Black Lives Matter is written on a cardboard sign and held up in the air by a pair of white hands.
Image: Black Lives Matter is written on a cardboard sign and held up in the air by a pair of white hands. (sasatro/Flickr; distributed under the Creative Commons Attribution 2.0 Generic license)

After the wave of Black Lives Matter protests in the summer of 2020, the idea of being actively anti-racist, as opposed to simply “not racist” or “color-blind,” has gained popular attention. But does the general public agree that there is a distinction between being “not racist” and being “anti-racist”? According to a new paper by three sociologists, Samuel Perry, Joshua Grubbs, and Kenneth Frantz, the answer is no.

Perry, Grubbs, and Frantz begin from the claim that the language of “anti-racism” has increased in prominence over the last decade. They point to the proliferation of educational curricula incorporating this language, as well as a number of best-selling books. Data from Google shows that the use of terms related to anti-racism in books has spiked since 2013. And Google searches for “antiracist” peaked in the summer of 2020. Against this backdrop, the sociologists use survey data to explore which groups of Americans are most likely to identify as “anti-racist.”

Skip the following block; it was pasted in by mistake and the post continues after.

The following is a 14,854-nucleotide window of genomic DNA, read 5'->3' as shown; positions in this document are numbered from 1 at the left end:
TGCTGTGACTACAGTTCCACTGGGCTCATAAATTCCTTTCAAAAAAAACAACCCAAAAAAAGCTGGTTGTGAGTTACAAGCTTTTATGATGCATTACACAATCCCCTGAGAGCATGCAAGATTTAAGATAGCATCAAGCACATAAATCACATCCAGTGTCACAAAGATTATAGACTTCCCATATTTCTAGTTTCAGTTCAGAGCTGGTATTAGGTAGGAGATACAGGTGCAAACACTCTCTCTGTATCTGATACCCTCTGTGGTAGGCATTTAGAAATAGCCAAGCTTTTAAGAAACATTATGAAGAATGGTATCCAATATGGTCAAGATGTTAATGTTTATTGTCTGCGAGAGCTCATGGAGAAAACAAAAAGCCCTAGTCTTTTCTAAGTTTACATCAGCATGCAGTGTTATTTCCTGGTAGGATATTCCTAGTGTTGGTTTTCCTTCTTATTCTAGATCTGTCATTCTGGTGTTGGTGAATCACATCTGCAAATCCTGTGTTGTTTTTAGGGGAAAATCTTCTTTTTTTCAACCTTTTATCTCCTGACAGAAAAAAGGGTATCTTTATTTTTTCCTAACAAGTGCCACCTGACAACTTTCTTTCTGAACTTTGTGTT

Unsurprisingly, the research team found that among the people surveyed, the strongest correlation for identifying as “anti-racist” is holding progressive views on racial issues.

Other findings were more surprising. For example,  the second-strongest correlation among all survey respondents with identifying as “anti-racist” was identifying as “color-blind.” In other words, many Americans identify as both “anti-racist” and “color-blind.” This discovery is intriguing because in recent years sociologists have tended to emphasize the more conservative effects of colorblindness rather than its more liberal or change-oriented dimensions.

The authors suggest that this is because both the terms “anti-racist” and “color-blind” read to whites as being liberal views on race, but not radical. This is in contrast to the academic discourse (and even some popular books) about these terms.

In addition, researchers also found that Black and Hispanic people were significantly less likely than white people to identify as “anti-racist.”  One reason for this may be that books, curricula, and other campaigns advocating for “anti-racism” are often targeted at white audiences. It also does not necessarily mean that white people more often behave in an anti-racist manner. People in general are likely to identify as “anti-racist,” regardless of their views on race. This includes those who would, for example, not confront a friend who made a racist comment.

This research reminds us that people’s conceptions of race are complicated and ever-changing. The way scholars understand race does not always line up with the general public.